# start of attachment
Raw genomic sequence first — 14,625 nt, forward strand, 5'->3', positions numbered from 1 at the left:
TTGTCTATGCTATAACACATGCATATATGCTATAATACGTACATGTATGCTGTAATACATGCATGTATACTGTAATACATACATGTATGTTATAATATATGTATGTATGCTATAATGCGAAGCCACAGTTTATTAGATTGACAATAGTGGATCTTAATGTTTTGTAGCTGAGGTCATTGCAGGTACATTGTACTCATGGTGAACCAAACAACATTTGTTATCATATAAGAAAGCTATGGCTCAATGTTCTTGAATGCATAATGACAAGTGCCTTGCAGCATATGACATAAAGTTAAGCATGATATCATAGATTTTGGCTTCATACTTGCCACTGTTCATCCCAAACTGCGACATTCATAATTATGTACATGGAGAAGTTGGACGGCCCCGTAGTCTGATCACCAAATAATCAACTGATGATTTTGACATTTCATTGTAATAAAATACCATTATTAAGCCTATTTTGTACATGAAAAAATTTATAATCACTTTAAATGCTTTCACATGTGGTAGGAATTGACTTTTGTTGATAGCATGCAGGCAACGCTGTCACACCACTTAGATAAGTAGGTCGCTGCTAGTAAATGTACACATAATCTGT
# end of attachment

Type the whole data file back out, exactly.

Raw genomic sequence first — 14,625 nt, forward strand, 5'->3', positions numbered from 1 at the left:
TTGTCTATGCTATAACACATGCATATATGCTATAATACGTACATGTATGCTGTAATACATGCATGTATACTGTAATACATACATGTATGTTATAATATATGTATGTATGCTATAATGCGAAGCCACAGTTTATTAGATTGACAATAGTGGATCTTAATGTTTTGTAGCTGAGGTCATTGCAGGTACATTGTACTCATGGTGAACCAAACAACATTTGTTATCATATAAGAAAGCTATGGCTCAATGTTCTTGAATGCATAATGACAAGTGCCTTGCAGCATATGACATAAAGTTAAGCATGATATCATAGATTTTGGCTTCATACTTGCCACTGTTCATCCCAAACTGCGACATTCATAATTATGTACATGGAGAAGTTGGACGGCCCCGTAGTCTGATCACCAAATAATCAACTGATGATTTTGACATTTCATTGTAATAAAATACCATTATTAAGCCTATTTTGTACATGAAAAAATTTATAATCACTTTAAATGCTTTCACATGTGGTAGGAATTGACTTTTGTTGATAGCATGCAGGCAACGCTGTCACACCACTTAGATAAGTAGGTCGCTGCTAGTAAATGTACACATAATCTGT